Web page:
3. Kick a habit. Little routines can add up to big bucks. Perhaps it's those three Cokes a day, your lunches at the sandwich shop next to the office, or your daily runs to your neighborhood coffee shop or workplace vending machine. Instead, bring a bottle of water, snacks and lunch from home -- and make your own darn latte! Plus, read your magazines and newspapers online and walk the extra block to your bank's ATM to avoid paying the out-of-network fee. The trick is to look at your lifestyle and not let small conveniences trump your will to save.

Feeling particularly motivated? Look at bigger habits in your life that are costing you, such as gambling, smoking or even shopping as a hobby. (Learn how getting in shape can fatten your wallet.)


4. Eat out one less time per month. Dining out can be a real budget buster. But there's no need to go cold turkey. Resolving to eat at home just one time more per month than usual can make a big difference. Considering a meal at a casual dining restaurant costs about $20 per person, you would spend $80 for a family of four to eat out. Instead, you could cook a family meal at home for less than $20 total, saving you at least $60 each month. (See more ways to cut food costs.)


5. Put on a sweater. For every degree you lower your thermostat, you save 5% off your heating bill, according to the Alliance to Save Energy. So on a $300-per-month bill, dropping your thermostat just two degrees and donning a sweater will save you $30 a month. (Learn more ways to trim your utility costs.)


6. Examine your phone and cable use. Do you really need all those cable channels? Drop your premium channels and you could save $15 per month or more.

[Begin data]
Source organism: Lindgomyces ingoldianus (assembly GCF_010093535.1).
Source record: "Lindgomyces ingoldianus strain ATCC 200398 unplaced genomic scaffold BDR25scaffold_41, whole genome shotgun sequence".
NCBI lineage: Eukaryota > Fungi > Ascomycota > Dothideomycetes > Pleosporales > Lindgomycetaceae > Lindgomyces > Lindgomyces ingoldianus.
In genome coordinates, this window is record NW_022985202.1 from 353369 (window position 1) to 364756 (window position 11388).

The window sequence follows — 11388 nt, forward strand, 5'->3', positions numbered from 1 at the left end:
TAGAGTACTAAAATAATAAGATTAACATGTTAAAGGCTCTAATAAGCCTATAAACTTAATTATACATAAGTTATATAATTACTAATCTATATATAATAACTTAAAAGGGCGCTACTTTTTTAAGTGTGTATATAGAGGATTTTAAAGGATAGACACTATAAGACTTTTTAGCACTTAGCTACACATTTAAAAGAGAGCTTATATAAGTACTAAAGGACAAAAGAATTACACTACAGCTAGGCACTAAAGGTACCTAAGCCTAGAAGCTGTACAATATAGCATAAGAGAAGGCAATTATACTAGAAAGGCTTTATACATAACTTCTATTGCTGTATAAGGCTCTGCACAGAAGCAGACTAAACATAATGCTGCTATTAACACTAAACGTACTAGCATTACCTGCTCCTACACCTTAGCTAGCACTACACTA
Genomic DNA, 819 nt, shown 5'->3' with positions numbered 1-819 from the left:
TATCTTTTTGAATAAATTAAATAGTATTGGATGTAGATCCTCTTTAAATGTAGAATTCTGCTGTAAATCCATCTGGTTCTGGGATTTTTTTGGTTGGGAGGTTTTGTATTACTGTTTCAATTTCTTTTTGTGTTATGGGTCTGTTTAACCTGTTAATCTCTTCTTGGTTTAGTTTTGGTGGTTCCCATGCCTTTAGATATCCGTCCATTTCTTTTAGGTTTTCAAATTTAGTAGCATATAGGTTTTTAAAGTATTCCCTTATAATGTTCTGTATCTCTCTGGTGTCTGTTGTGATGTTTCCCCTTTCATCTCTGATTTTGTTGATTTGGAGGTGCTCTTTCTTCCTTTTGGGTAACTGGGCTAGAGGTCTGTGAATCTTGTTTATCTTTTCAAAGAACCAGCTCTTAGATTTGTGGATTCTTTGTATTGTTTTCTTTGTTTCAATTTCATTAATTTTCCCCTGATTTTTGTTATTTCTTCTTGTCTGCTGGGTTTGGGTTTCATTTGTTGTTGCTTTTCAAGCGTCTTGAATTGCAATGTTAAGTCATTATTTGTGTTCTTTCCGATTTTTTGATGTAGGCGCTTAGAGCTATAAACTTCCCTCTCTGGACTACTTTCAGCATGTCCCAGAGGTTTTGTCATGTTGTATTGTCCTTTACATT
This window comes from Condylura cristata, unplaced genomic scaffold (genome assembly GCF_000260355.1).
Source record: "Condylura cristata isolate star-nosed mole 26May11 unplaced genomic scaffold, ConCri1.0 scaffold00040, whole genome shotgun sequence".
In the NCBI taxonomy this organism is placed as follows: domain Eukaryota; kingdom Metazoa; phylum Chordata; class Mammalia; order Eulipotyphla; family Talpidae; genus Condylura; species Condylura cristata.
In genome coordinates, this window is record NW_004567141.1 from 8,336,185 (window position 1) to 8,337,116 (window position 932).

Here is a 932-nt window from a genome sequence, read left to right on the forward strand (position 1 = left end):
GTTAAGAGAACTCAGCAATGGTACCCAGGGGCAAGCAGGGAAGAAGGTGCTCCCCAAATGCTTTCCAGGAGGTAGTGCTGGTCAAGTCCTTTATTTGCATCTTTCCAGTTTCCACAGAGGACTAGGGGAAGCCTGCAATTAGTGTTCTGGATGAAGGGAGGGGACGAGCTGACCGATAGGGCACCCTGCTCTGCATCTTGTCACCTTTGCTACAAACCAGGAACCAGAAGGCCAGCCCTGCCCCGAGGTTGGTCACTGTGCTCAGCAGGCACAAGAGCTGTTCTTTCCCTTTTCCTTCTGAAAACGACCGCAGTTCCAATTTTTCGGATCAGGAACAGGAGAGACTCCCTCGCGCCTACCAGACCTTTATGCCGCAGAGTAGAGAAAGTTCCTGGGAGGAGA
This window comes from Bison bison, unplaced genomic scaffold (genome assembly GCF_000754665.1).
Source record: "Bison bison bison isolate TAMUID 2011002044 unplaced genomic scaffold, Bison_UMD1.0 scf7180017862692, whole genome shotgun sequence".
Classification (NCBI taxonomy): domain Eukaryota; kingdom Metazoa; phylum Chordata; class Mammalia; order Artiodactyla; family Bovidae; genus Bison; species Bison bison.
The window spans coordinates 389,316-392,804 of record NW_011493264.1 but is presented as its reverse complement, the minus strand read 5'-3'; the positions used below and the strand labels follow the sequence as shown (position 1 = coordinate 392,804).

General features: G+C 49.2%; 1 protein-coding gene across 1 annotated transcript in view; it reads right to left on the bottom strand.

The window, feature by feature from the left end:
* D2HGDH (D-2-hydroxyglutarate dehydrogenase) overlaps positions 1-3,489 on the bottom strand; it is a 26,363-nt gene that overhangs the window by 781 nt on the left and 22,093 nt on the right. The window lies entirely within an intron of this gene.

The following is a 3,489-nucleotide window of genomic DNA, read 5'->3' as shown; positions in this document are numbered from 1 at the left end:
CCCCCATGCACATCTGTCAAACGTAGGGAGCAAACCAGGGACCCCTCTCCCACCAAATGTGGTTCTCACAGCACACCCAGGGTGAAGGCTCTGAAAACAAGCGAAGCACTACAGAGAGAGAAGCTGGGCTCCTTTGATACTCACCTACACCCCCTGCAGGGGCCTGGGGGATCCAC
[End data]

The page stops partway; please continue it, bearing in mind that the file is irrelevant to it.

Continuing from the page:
Then there's your phone bill... Do you really need caller ID? Call waiting? Voice mail? Internet service on your cell phone? Dropping one or more of these extras could shave $5 to $50 off your phone bill. You might even consider dropping your landline phone service altogether in favor of your cell or a free online service like Skype. That could save another $20 to $50 per month. (Here are more tricks to cut your phone, Internet and cable expenses.)



A personalized savings plan

These six simple ideas only scratch the surface. There are dozens of other ways you can cut your spending for the next couple months, from re-shopping your auto insurance to getting a rewards credit card to finding cheaper movie rentals. Keep up the strategies year-round to pay down existing debt and to get yourself on more solid financial footing. See Save Money on Practically Everything to craft a savings strategy that fits your lifestyle.

And next year, plan ahead for an even more painless approach. For instance, I set up an automatic savings program with my online bank to sock away $40 per month into a separate savings account I reserve only for holiday spending. Come December, I always have close to $500 waiting to soften the financial blow of the season. And because the $40-per-month is such a small amount -- and it's taken out automatically -- I don't even miss it.

Happy savings!

Erin Burt
Contributing Editor,